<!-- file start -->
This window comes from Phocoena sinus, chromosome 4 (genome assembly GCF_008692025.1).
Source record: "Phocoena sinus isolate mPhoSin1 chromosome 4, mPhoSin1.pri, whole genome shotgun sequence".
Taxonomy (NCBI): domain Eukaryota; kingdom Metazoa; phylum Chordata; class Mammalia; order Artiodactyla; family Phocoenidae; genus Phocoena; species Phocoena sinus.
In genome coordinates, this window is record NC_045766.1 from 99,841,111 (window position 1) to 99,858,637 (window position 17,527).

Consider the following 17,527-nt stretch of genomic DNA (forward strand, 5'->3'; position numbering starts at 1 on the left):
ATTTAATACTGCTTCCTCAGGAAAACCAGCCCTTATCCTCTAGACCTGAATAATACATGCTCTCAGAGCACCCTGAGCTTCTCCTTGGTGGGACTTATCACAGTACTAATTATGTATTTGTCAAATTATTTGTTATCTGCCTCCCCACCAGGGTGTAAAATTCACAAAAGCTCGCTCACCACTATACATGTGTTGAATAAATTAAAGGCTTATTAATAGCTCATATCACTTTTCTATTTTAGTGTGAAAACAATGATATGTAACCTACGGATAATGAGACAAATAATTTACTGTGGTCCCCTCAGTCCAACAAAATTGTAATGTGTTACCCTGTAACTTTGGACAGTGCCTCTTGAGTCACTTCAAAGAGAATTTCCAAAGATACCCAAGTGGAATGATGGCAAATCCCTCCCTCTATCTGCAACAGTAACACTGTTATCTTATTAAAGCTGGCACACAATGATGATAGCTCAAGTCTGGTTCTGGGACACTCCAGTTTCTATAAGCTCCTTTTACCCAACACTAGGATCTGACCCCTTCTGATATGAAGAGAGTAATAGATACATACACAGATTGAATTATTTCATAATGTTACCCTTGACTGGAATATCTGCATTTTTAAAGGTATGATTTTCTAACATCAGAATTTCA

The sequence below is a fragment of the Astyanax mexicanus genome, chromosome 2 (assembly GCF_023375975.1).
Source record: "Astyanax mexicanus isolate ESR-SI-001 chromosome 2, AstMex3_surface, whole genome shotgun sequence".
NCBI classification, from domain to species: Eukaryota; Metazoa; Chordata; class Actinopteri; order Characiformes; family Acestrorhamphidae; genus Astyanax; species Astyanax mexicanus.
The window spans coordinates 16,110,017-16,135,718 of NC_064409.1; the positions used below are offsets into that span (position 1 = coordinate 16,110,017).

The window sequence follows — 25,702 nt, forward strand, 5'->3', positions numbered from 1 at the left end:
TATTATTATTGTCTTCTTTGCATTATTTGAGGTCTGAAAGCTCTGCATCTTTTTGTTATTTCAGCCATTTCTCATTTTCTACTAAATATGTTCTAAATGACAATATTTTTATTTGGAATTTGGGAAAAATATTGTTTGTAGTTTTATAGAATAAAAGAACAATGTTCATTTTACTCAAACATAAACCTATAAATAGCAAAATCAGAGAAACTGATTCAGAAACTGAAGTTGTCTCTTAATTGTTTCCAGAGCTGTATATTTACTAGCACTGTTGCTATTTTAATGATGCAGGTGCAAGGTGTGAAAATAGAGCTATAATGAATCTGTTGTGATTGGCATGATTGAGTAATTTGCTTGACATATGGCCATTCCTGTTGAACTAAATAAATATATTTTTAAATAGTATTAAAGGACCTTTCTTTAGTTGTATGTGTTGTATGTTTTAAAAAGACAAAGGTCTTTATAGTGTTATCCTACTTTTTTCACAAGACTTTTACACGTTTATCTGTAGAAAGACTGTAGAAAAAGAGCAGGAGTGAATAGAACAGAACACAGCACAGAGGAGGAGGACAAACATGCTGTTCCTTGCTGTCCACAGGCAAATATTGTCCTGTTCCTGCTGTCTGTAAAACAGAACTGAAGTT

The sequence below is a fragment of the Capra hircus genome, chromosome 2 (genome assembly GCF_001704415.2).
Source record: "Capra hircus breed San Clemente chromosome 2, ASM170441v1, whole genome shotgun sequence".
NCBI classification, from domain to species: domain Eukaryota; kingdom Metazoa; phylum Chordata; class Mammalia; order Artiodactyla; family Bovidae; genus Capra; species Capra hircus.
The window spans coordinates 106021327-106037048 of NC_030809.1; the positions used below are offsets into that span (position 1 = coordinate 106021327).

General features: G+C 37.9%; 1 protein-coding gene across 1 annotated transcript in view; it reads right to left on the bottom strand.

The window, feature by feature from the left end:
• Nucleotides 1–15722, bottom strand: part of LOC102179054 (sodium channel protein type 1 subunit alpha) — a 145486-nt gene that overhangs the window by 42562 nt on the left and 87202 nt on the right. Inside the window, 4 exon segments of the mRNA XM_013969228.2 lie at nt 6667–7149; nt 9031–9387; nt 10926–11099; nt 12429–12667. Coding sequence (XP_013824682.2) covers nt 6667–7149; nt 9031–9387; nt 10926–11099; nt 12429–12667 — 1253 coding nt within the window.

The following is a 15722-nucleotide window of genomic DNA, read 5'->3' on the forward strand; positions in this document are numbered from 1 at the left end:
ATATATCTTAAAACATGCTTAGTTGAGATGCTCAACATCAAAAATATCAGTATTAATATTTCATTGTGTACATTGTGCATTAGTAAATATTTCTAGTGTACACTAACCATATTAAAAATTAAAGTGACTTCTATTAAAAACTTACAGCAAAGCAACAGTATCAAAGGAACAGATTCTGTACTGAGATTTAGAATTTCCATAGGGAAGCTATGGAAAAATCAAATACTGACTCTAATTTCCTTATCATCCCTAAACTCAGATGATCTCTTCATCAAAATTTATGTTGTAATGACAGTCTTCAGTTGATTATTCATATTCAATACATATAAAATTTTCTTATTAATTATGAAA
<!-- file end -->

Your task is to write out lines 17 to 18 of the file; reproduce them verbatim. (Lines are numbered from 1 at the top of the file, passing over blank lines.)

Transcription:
General features: G+C 37.9%; 1 protein-coding gene across 1 annotated transcript in view; it reads right to left on the bottom strand.

The window, feature by feature from the left end: